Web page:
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HOS commentary

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Introduction

Jenny Keroack 10/26/10 Kober Pd. 8 Commentary from Page 145 In this passage from The House of the Spirits, author Isabel Allende uses dawn as an allegory for Blanca's sexual awakening. Blanca begins to experience nature on a new level of depth, symbolizing her graduation into womanhood. The passage illustrates the sexual act metaphorically in the rising of the sun. With her walk to the river, Blanca begins a journey towards sex and, eventually, her daughter. An atmosphere of hope and imminent change is established by Allende's description of the setting. The reader feels that the impossible is suddenly probably and that Blanca is about to undergo positive changes. The earth represents Blanca both physically and emotionally. ...read more.

Middle

and "she inhaled the perfume of the drenched earth." (l. 12-13) This tactile, auditory, and sensory illustration contrasts with the juxtaposed, uniformly visual imagery used above. This change in description represents Blanca's deepening understanding of herself, symbolized by the earth. She begins to experience life differently. Instead of merely seeing the "soaked earth" (l. 11), "fallen leaves" (l. 6), and "evaporating dew" (l. 3), she feels, hears, and smells them. This new awareness of the earth symbolizes a new appreciation for herself. Allende utilizes color symbolism to emphasize Blanca's growth. As she walks to the river, Blanca notices "white foam," (l. 3) evaporating from the earth. Blanca's name, translated into English, means white. The vapor is warmed by the sun and moves towards the light, just as Blanca gravitates towards Pedro Tercero. ...read more.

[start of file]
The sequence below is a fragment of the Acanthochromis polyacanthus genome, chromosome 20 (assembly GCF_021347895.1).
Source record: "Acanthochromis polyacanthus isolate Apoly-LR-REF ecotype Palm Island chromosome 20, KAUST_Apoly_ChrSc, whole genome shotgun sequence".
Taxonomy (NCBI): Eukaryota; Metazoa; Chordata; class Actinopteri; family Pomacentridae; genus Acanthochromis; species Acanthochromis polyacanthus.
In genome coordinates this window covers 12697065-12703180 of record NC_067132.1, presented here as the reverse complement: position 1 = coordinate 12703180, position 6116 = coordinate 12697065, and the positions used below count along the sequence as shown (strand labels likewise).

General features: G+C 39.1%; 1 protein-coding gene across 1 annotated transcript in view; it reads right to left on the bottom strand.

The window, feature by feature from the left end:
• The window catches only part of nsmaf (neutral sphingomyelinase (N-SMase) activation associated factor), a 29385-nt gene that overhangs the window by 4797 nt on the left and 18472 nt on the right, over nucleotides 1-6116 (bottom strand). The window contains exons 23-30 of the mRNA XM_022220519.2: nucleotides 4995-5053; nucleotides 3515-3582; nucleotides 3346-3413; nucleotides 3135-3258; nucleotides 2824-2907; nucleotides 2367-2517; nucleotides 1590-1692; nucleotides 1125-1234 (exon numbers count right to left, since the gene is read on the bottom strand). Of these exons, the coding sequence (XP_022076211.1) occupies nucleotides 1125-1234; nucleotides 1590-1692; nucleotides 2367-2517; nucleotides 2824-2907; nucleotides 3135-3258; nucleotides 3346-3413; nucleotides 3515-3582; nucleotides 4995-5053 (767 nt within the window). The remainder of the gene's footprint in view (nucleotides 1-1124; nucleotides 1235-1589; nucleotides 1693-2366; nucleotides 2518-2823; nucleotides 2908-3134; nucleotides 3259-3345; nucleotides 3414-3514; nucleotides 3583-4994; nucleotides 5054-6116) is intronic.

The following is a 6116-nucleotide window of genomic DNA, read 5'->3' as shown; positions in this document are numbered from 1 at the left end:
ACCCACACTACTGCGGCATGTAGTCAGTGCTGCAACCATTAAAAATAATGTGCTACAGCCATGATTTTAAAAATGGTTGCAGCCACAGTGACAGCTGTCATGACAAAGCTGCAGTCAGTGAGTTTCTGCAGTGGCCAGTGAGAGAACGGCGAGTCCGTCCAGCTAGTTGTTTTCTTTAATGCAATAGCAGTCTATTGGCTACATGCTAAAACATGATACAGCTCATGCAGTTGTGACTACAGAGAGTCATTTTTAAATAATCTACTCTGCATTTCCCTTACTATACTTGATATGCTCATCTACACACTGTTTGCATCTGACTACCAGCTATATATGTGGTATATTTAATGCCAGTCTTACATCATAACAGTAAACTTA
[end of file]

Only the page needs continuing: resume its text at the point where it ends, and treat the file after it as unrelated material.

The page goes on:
Conclusion

had mapped out the lives of the Trueba family. This passage foreshadows not only the inevitability of Blanca's life, but the birth of Alba. Alba's name, translated into English, means dawn. The entire passage takes place during the rising of the sun. The earth represents Blanca and the sun represents Pedro Tercero, so it stands to reason that, in the union of the two, dawn would be produced. Due to the fact that her parents are destined to be intimate lovers, Alba is going to be born and the Trueba family will experience its own dawn. The wheels are set in motion by Blanca, who is "awakened" (l. 13) and experiences "an unknown pleasure" (l. 14) that morning. Allende foreshadows that Blanca is about to embark on a journey that will change her and the Trueba family. This passage is an allegory for Blanca's imminent sex life and Alba's birth. ...read more.

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